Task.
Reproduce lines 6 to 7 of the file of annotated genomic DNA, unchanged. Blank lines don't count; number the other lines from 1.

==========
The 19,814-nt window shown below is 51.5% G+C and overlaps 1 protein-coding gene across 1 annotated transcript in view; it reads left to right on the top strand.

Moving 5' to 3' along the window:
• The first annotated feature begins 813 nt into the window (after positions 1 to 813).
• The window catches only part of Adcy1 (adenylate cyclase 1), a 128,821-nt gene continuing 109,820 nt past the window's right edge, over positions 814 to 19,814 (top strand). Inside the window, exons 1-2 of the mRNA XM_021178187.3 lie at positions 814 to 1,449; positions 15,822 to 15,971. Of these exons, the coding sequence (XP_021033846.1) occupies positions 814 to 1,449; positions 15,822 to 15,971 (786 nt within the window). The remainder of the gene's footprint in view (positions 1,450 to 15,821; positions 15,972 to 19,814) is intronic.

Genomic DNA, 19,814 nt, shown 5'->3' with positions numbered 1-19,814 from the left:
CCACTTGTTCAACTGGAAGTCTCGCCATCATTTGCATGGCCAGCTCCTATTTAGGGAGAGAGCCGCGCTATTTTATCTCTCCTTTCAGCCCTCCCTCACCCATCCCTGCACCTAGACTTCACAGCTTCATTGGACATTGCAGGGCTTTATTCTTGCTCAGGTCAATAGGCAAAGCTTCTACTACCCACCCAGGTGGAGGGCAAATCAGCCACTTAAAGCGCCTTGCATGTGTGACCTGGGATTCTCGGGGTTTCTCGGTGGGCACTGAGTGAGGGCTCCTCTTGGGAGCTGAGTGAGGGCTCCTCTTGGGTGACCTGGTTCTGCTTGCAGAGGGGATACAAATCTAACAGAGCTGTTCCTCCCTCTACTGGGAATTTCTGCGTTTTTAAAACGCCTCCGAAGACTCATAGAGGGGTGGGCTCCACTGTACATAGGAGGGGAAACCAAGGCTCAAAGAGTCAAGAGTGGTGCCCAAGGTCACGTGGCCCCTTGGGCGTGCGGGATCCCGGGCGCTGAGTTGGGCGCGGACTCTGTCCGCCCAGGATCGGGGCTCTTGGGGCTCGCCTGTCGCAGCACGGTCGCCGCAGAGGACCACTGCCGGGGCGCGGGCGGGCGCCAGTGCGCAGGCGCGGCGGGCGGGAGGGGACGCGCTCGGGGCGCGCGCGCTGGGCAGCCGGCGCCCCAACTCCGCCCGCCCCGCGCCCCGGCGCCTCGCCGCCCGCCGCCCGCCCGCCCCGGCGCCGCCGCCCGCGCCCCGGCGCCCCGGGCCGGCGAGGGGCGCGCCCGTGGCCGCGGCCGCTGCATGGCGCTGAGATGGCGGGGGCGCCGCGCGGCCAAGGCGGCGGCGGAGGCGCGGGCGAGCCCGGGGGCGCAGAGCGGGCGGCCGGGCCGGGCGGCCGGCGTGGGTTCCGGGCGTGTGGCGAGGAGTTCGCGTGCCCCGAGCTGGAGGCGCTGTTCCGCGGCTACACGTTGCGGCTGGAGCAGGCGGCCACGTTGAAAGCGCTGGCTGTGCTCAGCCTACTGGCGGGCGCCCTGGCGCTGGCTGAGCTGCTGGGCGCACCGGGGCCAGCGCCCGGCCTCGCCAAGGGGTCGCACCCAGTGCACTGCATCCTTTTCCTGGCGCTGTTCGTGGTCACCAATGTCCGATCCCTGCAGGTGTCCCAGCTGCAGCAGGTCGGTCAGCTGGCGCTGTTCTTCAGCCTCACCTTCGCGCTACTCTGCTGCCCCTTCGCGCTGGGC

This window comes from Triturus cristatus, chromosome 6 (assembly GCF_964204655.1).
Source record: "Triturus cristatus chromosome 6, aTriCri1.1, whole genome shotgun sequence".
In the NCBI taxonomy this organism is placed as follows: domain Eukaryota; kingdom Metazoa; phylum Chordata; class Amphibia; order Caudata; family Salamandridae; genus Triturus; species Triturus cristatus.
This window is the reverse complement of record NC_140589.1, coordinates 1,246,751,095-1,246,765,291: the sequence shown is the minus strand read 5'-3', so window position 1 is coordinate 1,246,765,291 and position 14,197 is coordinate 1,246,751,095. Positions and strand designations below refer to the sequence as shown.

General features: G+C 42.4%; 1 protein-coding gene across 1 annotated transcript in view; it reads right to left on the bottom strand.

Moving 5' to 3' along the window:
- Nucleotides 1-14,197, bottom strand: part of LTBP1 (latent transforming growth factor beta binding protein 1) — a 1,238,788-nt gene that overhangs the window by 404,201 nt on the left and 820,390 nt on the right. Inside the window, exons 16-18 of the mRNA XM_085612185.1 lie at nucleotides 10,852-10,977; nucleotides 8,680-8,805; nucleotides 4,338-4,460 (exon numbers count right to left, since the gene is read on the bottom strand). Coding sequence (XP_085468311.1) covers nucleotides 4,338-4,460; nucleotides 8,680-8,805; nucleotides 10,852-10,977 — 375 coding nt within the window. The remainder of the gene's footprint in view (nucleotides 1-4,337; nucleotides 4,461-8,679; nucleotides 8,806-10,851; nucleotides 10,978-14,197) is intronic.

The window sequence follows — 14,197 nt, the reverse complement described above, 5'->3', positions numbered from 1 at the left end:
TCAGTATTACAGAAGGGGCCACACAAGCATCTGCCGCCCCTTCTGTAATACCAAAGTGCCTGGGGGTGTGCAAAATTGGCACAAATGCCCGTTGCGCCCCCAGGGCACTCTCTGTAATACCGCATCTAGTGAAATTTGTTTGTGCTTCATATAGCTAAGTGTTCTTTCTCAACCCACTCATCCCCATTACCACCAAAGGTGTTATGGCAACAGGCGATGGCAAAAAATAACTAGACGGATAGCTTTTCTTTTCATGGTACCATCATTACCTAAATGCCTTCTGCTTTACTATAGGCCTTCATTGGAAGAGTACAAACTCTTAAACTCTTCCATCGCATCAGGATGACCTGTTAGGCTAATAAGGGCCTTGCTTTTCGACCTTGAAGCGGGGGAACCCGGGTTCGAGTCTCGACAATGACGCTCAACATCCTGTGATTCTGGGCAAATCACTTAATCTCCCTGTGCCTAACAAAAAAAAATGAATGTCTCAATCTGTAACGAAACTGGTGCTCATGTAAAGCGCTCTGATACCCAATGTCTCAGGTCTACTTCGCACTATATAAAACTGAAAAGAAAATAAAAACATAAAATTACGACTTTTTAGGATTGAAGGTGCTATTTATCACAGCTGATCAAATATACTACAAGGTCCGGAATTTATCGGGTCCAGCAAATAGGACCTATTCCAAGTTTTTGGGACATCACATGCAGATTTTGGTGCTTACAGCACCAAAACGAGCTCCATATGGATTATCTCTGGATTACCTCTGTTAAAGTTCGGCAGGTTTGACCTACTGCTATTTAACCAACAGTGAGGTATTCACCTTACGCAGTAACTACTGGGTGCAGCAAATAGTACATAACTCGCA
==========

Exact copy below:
CCACTTGTTCAACTGGAAGTCTCGCCATCATTTGCATGGCCAGCTCCTATTTAGGGAGAGAGCCGCGCTATTTTATCTCTCCTTTCAGCCCTCCCTCACCCATCCCTGCACCTAGACTTCACAGCTTCATTGGACATTGCAGGGCTTTATTCTTGCTCAGGTCAATAGGCAAAGCTTCTACTACCCACCCAGGTGGAGGGCAAATCAGCCACTTAAAGCGCCTTGCATGTGTGACCTGGGATTCTCGGGGTTTCTCGGTGGGCACTGAGTGAGGGCTCCTCTTGGGAGCTGAGTGAGGGCTCCTCTTGGGTGACCTGGTTCTGCTTGCAGAGGGGATACAAATCTAACAGAGCTGTTCCTCCCTCTACTGGGAATTTCTGCGTTTTTAAAACGCCTCCGAAGACTCATAGAGGGGTGGGCTCCACTGTACATAGGAGGGGAAACCAAGGCTCAAAGAGTCAAGAGTGGTGCCCAAGGTCACGTGGCCCCTTGGGCGTGCGGGATCCCGGGCGCTGAGTTGGGCGCGGACTCTGTCCGCCCAGGATCGGGGCTCTTGGGGCTCGCCTGTCGCAGCACGGTCGCCGCAGAGGACCACTGCCGGGGCGCGGGCGGGCGCCAGTGCGCAGGCGCGGCGGGCGGGAGGGGACGCGCTCGGGGCGCGCGCGCTGGGCAGCCGGCGCCCCAACTCCGCCCGCCCCGCGCCCCGGCGCCTCGCCGCCCGCCGCCCGCCCGCCCCGGCGCCGCCGCCCGCGCCCCGGCGCCCCGGGCCGGCGAGGGGCGCGCCCGTGGCCGCGGCCGCTGCATGGCGCTGAGATGGCGGGGGCGCCGCGCGGCCAAGGCGGCGGCGGAGGCGCGGGCGAGCCCGGGGGCGCAGAGCGGGCGGCCGGGCCGGGCGGCCGGCGTGGGTTCCGGGCGTGTGGCGAGGAGTTCGCGTGCCCCGAGCTGGAGGCGCTGTTCCGCGGCTACACGTTGCGGCTGGAGCAGGCGGCCACGTTGAAAGCGCTGGCTGTGCTCAGCCTACTGGCGGGCGCCCTGGCGCTGGCTGAGCTGCTGGGCGCACCGGGGCCAGCGCCCGGCCTCGCCAAGGGGTCGCACCCAGTGCACTGCATCCTTTTCCTGGCGCTGTTCGTGGTCACCAATGTCCGATCCCTGCAGGTGTCCCAGCTGCAGCAGGTCGGTCAGCTGGCGCTGTTCTTCAGCCTCACCTTCGCGCTACTCTGCTGCCCCTTCGCGCTGGGC

This window comes from Triturus cristatus, chromosome 6 (assembly GCF_964204655.1).